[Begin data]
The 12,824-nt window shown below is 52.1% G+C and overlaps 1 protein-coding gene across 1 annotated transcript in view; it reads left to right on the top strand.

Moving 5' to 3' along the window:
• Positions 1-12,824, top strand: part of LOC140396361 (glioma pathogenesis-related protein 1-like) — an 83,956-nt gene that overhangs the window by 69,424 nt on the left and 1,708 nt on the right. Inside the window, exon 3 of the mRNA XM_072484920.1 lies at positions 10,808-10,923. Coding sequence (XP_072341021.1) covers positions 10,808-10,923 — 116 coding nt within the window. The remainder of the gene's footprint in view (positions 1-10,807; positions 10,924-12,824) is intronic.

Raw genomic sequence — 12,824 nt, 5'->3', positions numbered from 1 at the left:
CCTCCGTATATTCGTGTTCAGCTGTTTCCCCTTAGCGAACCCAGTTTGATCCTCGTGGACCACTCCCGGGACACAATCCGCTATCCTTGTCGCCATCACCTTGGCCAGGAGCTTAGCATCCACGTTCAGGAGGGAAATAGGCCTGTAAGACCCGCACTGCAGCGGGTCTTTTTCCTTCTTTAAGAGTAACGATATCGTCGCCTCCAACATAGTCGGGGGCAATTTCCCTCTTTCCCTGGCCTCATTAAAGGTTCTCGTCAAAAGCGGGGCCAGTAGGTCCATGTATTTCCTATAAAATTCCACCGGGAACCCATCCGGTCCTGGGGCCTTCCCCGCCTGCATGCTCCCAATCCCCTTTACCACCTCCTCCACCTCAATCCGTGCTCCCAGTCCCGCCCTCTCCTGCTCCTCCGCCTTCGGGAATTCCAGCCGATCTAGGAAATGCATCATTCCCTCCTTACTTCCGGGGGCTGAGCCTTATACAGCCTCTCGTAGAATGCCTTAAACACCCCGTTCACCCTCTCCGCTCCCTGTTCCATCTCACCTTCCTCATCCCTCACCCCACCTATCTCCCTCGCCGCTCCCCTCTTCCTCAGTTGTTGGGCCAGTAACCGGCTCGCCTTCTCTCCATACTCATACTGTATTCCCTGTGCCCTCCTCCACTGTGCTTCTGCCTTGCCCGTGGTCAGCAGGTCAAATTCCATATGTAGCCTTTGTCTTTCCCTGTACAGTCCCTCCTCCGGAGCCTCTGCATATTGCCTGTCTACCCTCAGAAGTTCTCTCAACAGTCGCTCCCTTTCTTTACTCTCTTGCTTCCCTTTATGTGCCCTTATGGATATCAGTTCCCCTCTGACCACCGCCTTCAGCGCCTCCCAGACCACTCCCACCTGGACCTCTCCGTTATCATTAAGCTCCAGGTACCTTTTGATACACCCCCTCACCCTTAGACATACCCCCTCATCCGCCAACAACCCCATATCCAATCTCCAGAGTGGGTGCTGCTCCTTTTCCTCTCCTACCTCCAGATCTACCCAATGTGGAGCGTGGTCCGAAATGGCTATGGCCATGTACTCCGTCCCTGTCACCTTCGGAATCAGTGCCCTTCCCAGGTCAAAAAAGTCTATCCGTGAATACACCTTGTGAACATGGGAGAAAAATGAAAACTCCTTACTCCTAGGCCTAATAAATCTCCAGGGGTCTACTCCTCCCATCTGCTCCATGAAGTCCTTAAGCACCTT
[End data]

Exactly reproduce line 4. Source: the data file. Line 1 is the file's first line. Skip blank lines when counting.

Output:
Raw genomic sequence — 12,824 nt, 5'->3', positions numbered from 1 at the left: